Posted by Glen Sears | June 29, 2015 9:00 am | No Comments
Story Of The Week
Merlin, WIN, Beggars, IMPALA, and Other Indies Agree To Bring Over 20,000 Artists Into Revised Apple Music Ecosystem
The weeks leading up to tomorrow’s Apple Music launch have been nothing if not eventful. After announcing huge artists for the new Beats One radio station and securing Taylor Swift as a fan, Apple Music scored another coup last week. Huge indie labels and organizations are now flocking to the new streaming service, and bringing with them enormous libraries of music.
It wasn’t without an uphill battle. Organizations such as independent music licensor Merlin boycotted Apple Music after it became public that Apple wouldn’t pay royalties to songwriters during the service’s 90-day free trial. Despite the fact that this is fairly standard practice across the industry, many (including Swift, an independent artist herself) looked to Apple to set the tone for the future of streaming music, saying “I find it to be shocking, disappointing, and completely unlike this historically progressive and generous company.”
After Apple announced it would pay on its free trial of Apple Music, indie labels, publishers, and associations came around quickly. Beggars Group, one of indie music’s largest label groups, summed up the greater feelings toward Apple: “Over the last few days we have had increasingly fruitful discussions with Apple. We are now delighted to say that we are happy to endorse the deal with Apple Music as it now stands, and look forward to being a big part of a very exciting future.”
Other Important Headlines
TIDAL Parent Aspiro Removes CEO Andy Chen, Replaces Him With The CEO He Replaced – As the streaming company struggles to gain foothold, more shakeups on their Executive Team. Read More
Spotify Buys Beats’ Analytics Provider Seed Scientific – Spotify doubles down on data-driven recommendations and services, now boosted by the purchase of a data firm who previously served its primary competitor. Read More
American Idol Winners Sue Sony Music: “Your Equity Stake In Spotify Cheats Artists” – “…Together, and individually, Sony and the other major record labels therefore have significant power to exert control over Spotify in order to not only dictate how revenue will be paid, but wrongfully and in bad faith divert money from royalties that must be shared to other forms of revenue that they can keep for themselves.” Read More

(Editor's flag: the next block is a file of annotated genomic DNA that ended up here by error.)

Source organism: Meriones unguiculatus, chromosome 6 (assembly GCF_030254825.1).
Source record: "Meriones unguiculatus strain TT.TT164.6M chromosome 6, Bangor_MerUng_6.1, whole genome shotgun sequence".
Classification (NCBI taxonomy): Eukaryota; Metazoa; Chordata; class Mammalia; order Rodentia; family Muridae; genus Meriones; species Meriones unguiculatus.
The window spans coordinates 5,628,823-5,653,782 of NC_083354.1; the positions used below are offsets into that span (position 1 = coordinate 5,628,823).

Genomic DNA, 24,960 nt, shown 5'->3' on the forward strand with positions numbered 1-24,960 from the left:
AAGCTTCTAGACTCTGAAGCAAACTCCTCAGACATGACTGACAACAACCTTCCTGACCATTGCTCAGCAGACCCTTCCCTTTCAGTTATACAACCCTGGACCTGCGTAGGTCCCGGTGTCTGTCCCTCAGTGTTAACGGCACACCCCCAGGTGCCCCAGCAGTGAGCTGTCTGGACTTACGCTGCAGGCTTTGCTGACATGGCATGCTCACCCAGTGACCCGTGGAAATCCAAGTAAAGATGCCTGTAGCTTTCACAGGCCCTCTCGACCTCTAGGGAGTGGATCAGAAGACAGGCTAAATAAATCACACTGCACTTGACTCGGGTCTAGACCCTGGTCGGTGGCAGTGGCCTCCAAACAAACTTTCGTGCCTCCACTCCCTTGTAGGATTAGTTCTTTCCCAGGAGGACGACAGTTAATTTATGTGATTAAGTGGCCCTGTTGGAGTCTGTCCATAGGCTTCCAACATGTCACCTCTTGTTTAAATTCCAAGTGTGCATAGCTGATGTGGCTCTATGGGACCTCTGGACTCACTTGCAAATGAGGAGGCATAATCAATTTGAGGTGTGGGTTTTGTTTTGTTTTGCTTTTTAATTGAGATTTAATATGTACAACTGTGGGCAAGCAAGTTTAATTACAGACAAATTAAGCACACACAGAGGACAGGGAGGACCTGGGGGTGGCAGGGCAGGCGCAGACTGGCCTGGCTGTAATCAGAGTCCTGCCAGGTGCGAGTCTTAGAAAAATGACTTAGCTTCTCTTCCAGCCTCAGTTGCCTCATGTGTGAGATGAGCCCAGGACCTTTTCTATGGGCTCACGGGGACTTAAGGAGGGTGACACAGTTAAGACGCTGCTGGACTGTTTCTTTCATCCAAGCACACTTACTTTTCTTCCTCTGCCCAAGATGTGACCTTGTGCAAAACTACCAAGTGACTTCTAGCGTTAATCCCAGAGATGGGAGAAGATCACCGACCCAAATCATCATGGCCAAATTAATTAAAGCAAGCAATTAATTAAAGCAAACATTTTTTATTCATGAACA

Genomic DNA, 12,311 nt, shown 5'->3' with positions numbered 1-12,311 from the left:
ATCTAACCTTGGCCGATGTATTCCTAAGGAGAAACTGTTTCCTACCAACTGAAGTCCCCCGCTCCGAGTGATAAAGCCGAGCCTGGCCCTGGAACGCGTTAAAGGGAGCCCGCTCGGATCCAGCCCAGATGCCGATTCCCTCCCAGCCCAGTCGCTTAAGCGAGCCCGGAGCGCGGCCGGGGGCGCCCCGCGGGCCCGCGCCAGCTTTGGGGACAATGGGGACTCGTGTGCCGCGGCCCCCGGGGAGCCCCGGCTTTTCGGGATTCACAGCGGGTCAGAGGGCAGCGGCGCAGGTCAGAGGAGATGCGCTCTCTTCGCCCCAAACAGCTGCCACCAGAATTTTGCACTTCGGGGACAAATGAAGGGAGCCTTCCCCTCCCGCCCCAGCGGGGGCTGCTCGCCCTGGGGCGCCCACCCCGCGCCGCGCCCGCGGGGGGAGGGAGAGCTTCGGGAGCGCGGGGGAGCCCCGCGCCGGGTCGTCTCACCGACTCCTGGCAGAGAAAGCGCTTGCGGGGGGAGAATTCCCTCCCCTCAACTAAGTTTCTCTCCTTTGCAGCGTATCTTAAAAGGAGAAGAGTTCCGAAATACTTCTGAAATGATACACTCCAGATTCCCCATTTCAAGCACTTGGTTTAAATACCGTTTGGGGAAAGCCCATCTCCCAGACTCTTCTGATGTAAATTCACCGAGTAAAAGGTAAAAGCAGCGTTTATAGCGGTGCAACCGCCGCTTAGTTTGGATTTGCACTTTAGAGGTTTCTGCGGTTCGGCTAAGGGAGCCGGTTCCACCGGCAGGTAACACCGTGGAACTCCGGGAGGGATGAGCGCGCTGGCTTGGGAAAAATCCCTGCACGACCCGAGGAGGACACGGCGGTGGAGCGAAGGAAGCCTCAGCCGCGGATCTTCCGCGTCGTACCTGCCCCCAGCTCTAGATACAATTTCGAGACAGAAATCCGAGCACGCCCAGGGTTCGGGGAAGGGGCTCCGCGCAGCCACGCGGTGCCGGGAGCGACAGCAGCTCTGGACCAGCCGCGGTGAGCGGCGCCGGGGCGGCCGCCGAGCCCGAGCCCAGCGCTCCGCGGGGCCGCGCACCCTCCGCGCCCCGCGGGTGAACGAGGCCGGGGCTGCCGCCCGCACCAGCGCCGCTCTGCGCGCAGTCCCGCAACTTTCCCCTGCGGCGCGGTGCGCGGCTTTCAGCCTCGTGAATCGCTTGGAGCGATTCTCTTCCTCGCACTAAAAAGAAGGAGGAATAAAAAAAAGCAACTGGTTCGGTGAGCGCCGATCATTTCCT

SiriusXM Settles Lawsuit, Agrees To Pay $210 Million For Use Of Pre-1972 Recordings – They’ll also be able to play pre-1972 music through 2017. After that, they’ll have to come to new agreements. Read More
Linkin Park Looks For New Music Revenue, Ends Up At Harvard, Starts Venture Capital Firm – “To be clear, we are still in the music business, but creating and selling music now plays more of a supporting role in our overall business mix.” Read More
Courtney Love Attacked in Paris, Uber Driver Held Hostage by ‘Mob of Taxi Drivers’ – Love tweeted her experience during Paris’ protests-turned-violent against rideshare company Uber. Read More
Posted by Glen Sears | June 22, 2015 8:00 am | No Comments
Story Of The Week
Apple U-Turns, Decides To Pay Royalties On Free Trial After Taylor Swift Open Letter
Over the weekend, pop queen Taylor Swift took to Tumblr in an effort to shed light on Apple’s non-paying 3-month free trial. “I’m sure you are aware that Apple Music will be offering a free three month trial to anyone who signs up for the service. I’m not sure you know that Apple Music will not be paying writers, producers, or artists for those three months. I find it to be shocking, disappointing, and completely unlike this historically progressive and generous company.”
Apple was already under fire from major indie labels and the larger music/tech blogosphere over its royalty payment model. Apple claimed that, while it paid no royalties for its trial period (an industry standard), it paid higher percentages than other streaming services on the back end as compensation.
Ultimately, the combined threat of losing major indie label associations like the AAIM and Swift’s major publicity pull forced Apple to pivot. Taking to Twitter, Eddy Cue (Apple VP of Internet Software & Services) responded “#AppleMusic will pay artist for streaming, even during customer’s free trial period.”
We hear you @taylorswift13 and indie artists. Love, Apple
— Eddy Cue (@cue) June 22, 2015
Other Important Headlines
Blake Morgan Lobbies The NMPA & Congress To Pay Performers and Labels For Radio – Currently, only songwriters and music publishers receive payments in the U.S., while throughout the rest of the world artist and labels are paid by terrestrial radio. Read More
SoundCloud To Limit Tracks Streamed Via API to 15,000 Plays per Day – The move comes as Soundcloud continues to work toward controlling and monetizing its platform. Read More
EFF and Cloudflare Say Web Firms Shouldn’t Be the Major Labels’ Watchdogs – Web companies are pushing back at a recent federal court order that would force them to become copyrightenforcers for music labels when an infringing site’s owner can’t be found. Read More
Pandora Paid Pharrell Just $6300 For 105 Million “Happy” Plays – “We’re projecting over a billion dollars of revenue next year,” said Pandora founder Tim Westergren, “and we’re sharing that revenue very fairly with the artist community.” Read More
EDC Las Vegas Tops 130,000 Attendees Its First Night – One of the world’s largest EDM festivals just keeps growing, despite major desert heat and Vegas expense. Read More
Dance Music’s Tech Leaders Discuss Disruption at EDMbiz – “Isn’t modern innovation taking someone’s idea and making it better? You just can’t fight the Internet. At the end of the day, the internet’s going to beat you every time.” Read More
New Music Seminar attendees: Don’t forget that MediaNet’s own Frank Johnson will be speaking about digital music infrastructure in an NMS Intensive on Tuesday with music journalist Larry LeBlanc! More details here.